Since I’ve long since graduated from being the “newbie” in the embedded and electronics industry, I often ponder what we can do to attract fresh blood, the engineers of tomorrow, to our somewhat niche space. I asked myself the question of how I ended up within the embedded industry, the slightly embarrassing truth is it wasn’t intentional. At the beginning of my career, I found myself desperate for a role that utilised my (for my age) exceptional IT knowledge – finding that role whose description matched my skills in an “embedded computing” company – I glossed over the unfamiliar “embedded” and leapt straight to exclusively focussing on the “computing”. Who would’ve known I’d quickly find embedded computing exponentially more stimulating than I ever would have in the commercial IT space, and the rest is history. Of course we cannot rely on duping or luck to attract tomorrow’s engineers to our industry, so I must look beyond my own doorstep for the answers.
A good supply of innovative engineers is essential for the long term success of any company, particularly those with focus on R&D, though the reality seems to be the pool of such engineers runs drier year after year – a “design drought” if you will. First world companies faced with this resource gap increasingly turn to other countries (or even continents) to satisfy that need; developing countries have responded by placing education high on the agenda to offer to the opportunities to improve long-term quality of life for many of their citizens – and this imported labour is often also considerably cheaper. However, in my experience the increasing lack of “home-grown” engineers is not due to HR playing the capitalism card and hiring at the lowest rate they can; those home-grown engineers simply aren’t there to hire.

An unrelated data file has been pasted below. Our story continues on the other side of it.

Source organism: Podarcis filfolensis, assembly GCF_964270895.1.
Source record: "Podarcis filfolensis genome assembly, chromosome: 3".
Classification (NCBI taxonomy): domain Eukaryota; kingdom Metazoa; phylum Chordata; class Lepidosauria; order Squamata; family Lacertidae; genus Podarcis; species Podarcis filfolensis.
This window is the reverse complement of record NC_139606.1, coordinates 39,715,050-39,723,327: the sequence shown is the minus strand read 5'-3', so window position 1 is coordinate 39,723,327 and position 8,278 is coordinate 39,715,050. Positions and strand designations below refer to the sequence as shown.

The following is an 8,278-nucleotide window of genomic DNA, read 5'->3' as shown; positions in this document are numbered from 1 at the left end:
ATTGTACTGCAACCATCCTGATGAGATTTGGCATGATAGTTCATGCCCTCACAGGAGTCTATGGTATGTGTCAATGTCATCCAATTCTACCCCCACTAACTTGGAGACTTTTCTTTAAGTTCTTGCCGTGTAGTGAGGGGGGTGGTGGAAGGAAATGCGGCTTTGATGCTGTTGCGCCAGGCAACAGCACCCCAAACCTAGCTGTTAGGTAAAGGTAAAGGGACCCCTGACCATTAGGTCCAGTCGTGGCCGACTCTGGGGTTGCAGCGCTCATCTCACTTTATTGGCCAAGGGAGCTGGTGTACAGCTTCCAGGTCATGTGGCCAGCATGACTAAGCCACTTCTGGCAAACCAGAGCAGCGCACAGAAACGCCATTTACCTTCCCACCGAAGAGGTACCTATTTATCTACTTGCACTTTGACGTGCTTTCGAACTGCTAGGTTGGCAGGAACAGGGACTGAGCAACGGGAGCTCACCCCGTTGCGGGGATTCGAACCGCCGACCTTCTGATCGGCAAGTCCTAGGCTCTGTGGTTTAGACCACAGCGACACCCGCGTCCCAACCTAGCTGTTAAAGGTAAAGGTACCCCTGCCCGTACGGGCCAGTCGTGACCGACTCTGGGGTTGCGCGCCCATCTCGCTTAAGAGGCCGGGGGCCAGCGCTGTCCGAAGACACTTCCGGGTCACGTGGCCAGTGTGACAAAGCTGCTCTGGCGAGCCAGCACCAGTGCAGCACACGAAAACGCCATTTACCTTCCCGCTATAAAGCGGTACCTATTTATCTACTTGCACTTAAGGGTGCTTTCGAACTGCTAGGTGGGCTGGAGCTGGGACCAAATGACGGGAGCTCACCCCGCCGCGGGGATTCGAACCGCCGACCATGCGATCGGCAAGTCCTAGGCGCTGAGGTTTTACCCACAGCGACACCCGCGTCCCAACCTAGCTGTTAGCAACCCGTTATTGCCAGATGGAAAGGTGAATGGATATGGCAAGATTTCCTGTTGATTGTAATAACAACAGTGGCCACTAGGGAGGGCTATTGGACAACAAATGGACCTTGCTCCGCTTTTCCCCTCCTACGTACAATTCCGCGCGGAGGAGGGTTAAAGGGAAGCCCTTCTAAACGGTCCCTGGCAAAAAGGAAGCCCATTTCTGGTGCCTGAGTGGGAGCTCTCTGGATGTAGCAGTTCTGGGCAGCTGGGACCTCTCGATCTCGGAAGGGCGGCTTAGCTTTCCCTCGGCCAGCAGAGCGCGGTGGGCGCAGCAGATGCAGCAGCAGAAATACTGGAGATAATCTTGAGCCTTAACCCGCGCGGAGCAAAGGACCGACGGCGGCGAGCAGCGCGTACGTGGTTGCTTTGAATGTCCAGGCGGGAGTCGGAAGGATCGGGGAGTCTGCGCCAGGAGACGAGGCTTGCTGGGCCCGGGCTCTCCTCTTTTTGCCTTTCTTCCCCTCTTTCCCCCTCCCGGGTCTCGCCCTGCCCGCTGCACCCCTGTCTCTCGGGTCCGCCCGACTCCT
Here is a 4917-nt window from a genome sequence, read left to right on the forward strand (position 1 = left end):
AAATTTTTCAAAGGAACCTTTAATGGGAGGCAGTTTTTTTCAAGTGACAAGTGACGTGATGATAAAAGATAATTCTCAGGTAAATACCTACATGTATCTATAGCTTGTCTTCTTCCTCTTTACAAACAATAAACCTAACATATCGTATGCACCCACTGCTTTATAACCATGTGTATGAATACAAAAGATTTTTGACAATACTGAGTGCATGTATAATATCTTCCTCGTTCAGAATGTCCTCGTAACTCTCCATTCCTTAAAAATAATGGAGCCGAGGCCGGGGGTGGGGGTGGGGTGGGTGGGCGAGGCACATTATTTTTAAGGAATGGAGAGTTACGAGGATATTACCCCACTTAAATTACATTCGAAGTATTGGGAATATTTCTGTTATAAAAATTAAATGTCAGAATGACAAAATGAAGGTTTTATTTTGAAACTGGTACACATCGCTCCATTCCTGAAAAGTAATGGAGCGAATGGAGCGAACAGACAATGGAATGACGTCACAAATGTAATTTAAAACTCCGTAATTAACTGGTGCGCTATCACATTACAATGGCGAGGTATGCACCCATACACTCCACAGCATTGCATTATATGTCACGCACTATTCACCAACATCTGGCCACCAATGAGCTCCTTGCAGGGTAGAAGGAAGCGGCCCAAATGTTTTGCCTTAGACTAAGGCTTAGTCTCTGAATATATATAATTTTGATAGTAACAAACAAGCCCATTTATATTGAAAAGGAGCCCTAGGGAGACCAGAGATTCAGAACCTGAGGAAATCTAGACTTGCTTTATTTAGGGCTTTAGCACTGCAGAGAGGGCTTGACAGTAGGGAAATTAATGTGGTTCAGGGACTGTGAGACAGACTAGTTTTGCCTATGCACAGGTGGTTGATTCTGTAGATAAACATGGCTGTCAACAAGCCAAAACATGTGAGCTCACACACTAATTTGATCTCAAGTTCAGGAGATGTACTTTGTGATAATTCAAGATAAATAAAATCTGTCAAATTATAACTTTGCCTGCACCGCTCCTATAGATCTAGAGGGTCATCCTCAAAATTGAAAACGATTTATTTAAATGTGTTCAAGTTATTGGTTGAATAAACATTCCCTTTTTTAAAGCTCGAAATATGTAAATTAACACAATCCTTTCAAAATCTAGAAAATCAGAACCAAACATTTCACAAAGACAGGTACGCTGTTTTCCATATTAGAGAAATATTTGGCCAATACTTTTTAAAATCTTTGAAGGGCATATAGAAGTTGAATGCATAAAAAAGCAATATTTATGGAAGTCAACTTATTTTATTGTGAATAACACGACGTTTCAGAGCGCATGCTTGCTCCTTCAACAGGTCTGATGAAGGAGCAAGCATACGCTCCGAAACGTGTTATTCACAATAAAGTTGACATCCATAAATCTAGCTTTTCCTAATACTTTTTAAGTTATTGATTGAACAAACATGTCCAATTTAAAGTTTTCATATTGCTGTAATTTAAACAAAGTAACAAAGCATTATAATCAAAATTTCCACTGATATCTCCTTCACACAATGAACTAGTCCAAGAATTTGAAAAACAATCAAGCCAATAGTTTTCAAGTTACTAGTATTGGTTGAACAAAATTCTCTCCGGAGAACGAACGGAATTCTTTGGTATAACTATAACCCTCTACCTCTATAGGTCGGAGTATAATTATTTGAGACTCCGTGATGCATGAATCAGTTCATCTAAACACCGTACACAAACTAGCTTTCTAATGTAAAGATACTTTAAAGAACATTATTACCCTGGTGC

Certainly in the UK, if you observe the changes in town centres over the last few decades you’d be forgiven for assuming the UK is now a service industry and asking if such a nationwide requirement for R&D really exists – as that all takes place in the far-east now doesn’t it? Whilst it’s true that some famous industry behemoths have historically relocated massive R&D centres from the UK to areas with lower labour rates, the exponential growth of SMEs in the UK, particularly in our embedded industry, is fuelling the substantial growth in UK-based electronics R&D we see today. Statistics gathered suggest UK engineering companies are projected to have 2.56 million job openings from 2012-2022 – and I’m sure the story is similar on mainland Europe and across the Atlantic.
Factoring that prediction against the current numbers of students entering into engineering, the UK must double its number of engineering apprentices and academically qualified graduate engineers to meet that demand – or it will have to be satisfied from further afield. So how do we address this?
Attracting new talent to the embedded industry is not a new thought, but what is new is how the industry has developed has shaped its attractiveness to young people. When I joined the industry, bland PC/104 development kits were as sexy as it tended to get as demonstrators and we suffered from an elitist and short-termist attitude that appeared at its core intended to repel such students, as they weren’t contributing to turnover today. In 2015 we’ve seen a substantial reversal – I don’t believe the embedded industry has ever been sexier.
Of course I must qualify that, and I will. The touchscreen and IoT revolutions have driven embedded computing, from a term few had heard, to the core technology at the heart of the very sexiest consumer-facing technologies and products. Young people are inspired to understand how these devices now essential to them function and naturally develop an enthusiasm to innovate their own ideas into the marketplace.
Simultaneously, embedded and electronics companies, no longer focussing on just today’s order book, are reaching out to schools, colleges, and universities to get in touch with and inspire students directly. The advent of easy-to-use development kits that cost less than a meal for two facilitates that ability for students to touch, feel, try, and play that is vital in arousing that interest in embedded at an early age. At age 8 I was let loose on DOS, armed with only a few magazine tutorials on how to program the most basic of games – I can trace why I’m here today to that very event, so perhaps reflecting on myself wasn’t so purposeless after all…